You don’t have to worry too much about finessing partner since his high cards are likely to be finessed anyway. What you want to avoid if you can is under leading an unsupported honor and finessing yourself. If you have to underlead an honor, prefer a King to a Queen. Partner needs to have only one of two cards to promote a 2nd round trick for you.

Leading doubletons is probably the most abused lead by novices. Don’t do it unless you have reason to believe that it is going to be effective to produce a trump trick that you will not get naturally. Unless partner has bid a suit or otherwise indicated power in a suit, the likelihood of you getting a quick ruff from a doubleton lead is remote and the damage you can do is irreparable. One of the usual by-products is that you give declarer a “tempo”, since it is not an attacking lead. He will be grateful that you gave him time to get his house in order! Leads from doubleton honors are even more ridiculous. You would have a better chance with the lottery. A positive indicator to lead from a doubleton is where you have the top honor in trump so that you will get in again to lead the suit a second time before all your trump are pulled.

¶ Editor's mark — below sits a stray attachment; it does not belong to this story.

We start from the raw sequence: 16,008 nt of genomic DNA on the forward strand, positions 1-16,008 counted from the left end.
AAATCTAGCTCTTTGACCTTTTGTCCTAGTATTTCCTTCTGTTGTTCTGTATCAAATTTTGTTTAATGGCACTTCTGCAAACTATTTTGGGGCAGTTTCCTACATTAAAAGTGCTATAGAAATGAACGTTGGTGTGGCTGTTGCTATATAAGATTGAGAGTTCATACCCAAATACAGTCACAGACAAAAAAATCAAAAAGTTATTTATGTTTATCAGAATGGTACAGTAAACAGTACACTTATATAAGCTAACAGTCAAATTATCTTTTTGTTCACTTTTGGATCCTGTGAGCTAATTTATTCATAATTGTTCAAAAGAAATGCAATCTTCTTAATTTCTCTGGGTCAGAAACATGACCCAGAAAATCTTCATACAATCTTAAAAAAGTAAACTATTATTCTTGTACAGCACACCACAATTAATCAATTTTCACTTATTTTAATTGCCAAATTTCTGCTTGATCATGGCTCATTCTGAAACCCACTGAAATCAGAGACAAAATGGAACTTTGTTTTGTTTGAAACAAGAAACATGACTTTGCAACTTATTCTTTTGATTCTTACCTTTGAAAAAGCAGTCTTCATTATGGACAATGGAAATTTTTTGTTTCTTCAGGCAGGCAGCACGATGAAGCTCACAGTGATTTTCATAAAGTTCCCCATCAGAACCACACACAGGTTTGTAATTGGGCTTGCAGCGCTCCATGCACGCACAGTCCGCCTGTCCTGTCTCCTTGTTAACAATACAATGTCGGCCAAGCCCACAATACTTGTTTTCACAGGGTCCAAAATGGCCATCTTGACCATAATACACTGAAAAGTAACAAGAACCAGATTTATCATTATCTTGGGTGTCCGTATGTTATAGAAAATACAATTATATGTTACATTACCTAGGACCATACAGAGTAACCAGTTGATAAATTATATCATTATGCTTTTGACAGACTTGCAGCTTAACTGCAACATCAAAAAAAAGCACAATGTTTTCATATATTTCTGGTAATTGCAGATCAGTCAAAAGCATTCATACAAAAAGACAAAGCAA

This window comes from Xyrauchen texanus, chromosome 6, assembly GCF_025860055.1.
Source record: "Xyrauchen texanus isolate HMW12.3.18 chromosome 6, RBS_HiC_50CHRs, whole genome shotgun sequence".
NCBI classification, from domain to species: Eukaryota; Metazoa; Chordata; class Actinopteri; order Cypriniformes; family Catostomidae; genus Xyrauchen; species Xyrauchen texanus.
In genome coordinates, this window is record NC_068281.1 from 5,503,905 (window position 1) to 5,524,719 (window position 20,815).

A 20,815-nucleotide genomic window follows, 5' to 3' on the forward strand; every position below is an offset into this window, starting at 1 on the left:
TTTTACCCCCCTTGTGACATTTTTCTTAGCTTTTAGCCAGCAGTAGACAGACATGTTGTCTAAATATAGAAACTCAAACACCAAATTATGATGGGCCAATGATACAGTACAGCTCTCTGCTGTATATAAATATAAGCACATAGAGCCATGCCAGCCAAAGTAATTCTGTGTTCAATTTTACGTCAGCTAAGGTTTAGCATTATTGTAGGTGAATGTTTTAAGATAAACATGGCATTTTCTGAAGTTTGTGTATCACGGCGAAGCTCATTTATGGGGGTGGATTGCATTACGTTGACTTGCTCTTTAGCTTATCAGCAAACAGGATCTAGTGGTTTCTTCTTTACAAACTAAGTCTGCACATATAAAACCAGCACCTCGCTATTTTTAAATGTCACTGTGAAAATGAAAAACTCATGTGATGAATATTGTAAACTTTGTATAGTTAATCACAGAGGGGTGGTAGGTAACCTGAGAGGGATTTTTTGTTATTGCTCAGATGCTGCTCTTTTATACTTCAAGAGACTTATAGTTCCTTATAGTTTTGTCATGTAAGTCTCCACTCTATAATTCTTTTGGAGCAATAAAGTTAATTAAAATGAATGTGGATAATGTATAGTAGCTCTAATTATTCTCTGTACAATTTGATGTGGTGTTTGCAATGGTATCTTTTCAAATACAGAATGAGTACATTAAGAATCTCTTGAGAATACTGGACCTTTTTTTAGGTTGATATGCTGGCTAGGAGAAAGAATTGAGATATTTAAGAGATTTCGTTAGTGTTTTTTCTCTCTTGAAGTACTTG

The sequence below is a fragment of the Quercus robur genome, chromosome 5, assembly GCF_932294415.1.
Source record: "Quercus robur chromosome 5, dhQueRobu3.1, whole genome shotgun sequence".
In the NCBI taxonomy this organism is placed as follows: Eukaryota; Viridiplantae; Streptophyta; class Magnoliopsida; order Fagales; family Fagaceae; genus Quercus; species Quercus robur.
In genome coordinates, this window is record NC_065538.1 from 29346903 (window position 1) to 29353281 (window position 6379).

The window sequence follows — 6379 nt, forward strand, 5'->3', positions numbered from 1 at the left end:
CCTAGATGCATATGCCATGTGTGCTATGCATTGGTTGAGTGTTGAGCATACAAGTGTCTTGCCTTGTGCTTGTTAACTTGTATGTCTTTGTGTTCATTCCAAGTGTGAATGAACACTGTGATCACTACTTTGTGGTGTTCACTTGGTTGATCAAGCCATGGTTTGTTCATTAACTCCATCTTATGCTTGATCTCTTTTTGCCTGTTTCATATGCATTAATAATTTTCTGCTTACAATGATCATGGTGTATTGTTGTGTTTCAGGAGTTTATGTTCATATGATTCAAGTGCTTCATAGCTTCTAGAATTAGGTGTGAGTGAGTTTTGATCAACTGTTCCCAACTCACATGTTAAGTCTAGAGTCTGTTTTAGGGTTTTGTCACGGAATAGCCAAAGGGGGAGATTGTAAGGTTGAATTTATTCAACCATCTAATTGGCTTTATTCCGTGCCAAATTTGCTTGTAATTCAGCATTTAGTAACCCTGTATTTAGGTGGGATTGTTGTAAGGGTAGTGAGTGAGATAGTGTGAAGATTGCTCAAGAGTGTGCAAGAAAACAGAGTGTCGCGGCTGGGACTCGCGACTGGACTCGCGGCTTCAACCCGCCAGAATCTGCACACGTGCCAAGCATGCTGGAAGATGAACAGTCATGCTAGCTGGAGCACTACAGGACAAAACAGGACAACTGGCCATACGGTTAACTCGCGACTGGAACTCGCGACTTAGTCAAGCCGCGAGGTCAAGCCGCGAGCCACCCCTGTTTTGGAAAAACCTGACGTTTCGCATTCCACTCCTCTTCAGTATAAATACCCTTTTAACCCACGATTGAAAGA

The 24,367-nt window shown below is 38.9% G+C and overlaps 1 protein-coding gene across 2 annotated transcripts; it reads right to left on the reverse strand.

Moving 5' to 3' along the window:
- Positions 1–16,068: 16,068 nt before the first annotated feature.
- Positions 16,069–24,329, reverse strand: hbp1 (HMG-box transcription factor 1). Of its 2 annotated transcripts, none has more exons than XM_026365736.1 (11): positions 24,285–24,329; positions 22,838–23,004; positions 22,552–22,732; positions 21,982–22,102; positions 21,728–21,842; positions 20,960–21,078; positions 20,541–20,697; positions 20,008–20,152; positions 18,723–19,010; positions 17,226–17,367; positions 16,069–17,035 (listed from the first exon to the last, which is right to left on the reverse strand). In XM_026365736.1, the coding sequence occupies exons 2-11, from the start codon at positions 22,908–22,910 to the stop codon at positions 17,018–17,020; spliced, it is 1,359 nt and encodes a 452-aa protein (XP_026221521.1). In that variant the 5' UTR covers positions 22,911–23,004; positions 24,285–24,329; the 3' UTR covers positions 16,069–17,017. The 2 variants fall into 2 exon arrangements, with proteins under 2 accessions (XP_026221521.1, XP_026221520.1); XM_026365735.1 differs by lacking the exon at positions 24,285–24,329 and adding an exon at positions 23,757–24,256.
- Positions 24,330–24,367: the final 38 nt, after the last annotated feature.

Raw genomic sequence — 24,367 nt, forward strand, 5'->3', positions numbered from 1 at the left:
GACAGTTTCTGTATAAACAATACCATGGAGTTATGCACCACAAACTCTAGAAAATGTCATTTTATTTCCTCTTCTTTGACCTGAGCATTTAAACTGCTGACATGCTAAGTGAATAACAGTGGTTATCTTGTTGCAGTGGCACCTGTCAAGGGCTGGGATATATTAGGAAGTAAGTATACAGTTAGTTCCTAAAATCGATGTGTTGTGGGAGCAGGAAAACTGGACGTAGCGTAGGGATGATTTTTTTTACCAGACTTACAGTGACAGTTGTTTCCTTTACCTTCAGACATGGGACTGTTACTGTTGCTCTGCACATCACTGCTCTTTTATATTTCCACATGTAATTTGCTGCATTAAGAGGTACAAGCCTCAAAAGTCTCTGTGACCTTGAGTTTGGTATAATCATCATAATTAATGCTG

Are you left in doubt? Well, leading trump is coming up next.